Storm Helene to bring wet and windy weather to Ireland


The hurricane will weaken as it moves over cooler water, and is expected to be downgraded from hurricane to tropical storm status before making the transition to post-tropical storm on Sunday.

While Hurricane Florence continues barreling toward the Carolina coast, the Caribbean got some good news Wednesday: Isaac appears to be weakening.

Alachua County Emergency Management Director John Shaw said he and others at the county Emergency Operations Center are monitoring Florence's track, along with other tropical systems, like Tropical Storm Isaac.

- Isaac is now a strong tropical storm over the Central Tropical Atlantic.

As Florence nears the east coast, meteorologists are focused on two key factors: ocean temperatures and wind sheer (the difference in speeds at the upper and lower parts of the storm).

Fellow Republicans Disagree With Trump on Puerto Rico
He accused Democrats of inflating the official death toll to "make me look as bad as possible". Mr Trump said people who died for any reason - "like old age" - had been added to the total.

"We do not anticipate experiencing any tropical storm or hurricane force winds, but we could experience rain and will be placed under a flash flood watch", said Governor Kenneth Mapp in a release issued late Thursday.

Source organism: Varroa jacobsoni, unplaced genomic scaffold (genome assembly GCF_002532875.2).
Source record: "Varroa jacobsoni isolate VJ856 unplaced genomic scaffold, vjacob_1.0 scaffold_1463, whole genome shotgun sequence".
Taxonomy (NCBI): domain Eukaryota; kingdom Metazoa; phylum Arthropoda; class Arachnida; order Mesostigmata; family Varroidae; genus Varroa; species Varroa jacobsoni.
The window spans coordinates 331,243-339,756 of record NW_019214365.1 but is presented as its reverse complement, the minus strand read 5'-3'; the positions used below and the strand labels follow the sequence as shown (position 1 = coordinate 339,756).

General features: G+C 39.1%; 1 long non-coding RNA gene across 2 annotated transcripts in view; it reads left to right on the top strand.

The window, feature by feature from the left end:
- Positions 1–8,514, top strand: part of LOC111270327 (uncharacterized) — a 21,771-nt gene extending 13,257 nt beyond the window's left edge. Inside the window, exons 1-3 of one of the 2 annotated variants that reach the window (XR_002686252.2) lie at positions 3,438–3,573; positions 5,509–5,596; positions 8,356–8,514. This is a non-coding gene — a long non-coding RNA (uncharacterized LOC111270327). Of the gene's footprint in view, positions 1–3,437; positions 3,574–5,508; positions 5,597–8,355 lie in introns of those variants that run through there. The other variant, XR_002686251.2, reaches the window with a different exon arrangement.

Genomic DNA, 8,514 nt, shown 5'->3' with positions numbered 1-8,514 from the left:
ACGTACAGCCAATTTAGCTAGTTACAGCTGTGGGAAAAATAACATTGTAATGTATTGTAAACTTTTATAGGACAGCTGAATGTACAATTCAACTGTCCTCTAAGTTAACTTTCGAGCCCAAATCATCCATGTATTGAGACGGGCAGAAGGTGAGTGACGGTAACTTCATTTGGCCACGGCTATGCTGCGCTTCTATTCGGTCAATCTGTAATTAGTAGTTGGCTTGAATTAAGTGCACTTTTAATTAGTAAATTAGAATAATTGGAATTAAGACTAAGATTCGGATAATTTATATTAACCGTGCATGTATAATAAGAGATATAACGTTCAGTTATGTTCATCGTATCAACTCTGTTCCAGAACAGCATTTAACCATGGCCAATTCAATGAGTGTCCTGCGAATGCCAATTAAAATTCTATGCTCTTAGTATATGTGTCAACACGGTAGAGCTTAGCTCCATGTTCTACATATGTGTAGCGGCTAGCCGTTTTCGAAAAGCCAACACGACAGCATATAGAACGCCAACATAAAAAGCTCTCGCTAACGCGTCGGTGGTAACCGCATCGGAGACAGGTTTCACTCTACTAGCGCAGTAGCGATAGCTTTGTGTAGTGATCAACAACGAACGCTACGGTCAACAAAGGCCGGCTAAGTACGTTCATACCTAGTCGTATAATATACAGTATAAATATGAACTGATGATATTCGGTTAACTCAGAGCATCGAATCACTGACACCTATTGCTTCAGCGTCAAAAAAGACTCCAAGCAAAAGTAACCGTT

The National Hurricane Center is predicting the storm will produce "catastrophic flash flooding and significant river flooding". When Isaac reaches the west-central Caribbean Sea in a couple of days, the shear may relax somewhat and the global models suggest that there will be an increase in mid-level moisture. Landfall is expected early Friday.

Still closer to Africa than North America, Hurricane Helene is predicted to head northeast in the Atlantic, then veer toward Europe, the center said. Earlier forecasts showed that the storm was slated to directly hit around North and SC.

At 2 a.m., the storm was centered 625 miles (1,005 km) southeast of Cape Fear, North Carolina, moving at 17 mph (28 kph).

The Met Office also say there is a small chance injuries could occur from large waves and beach material being thrown onto sea fronts.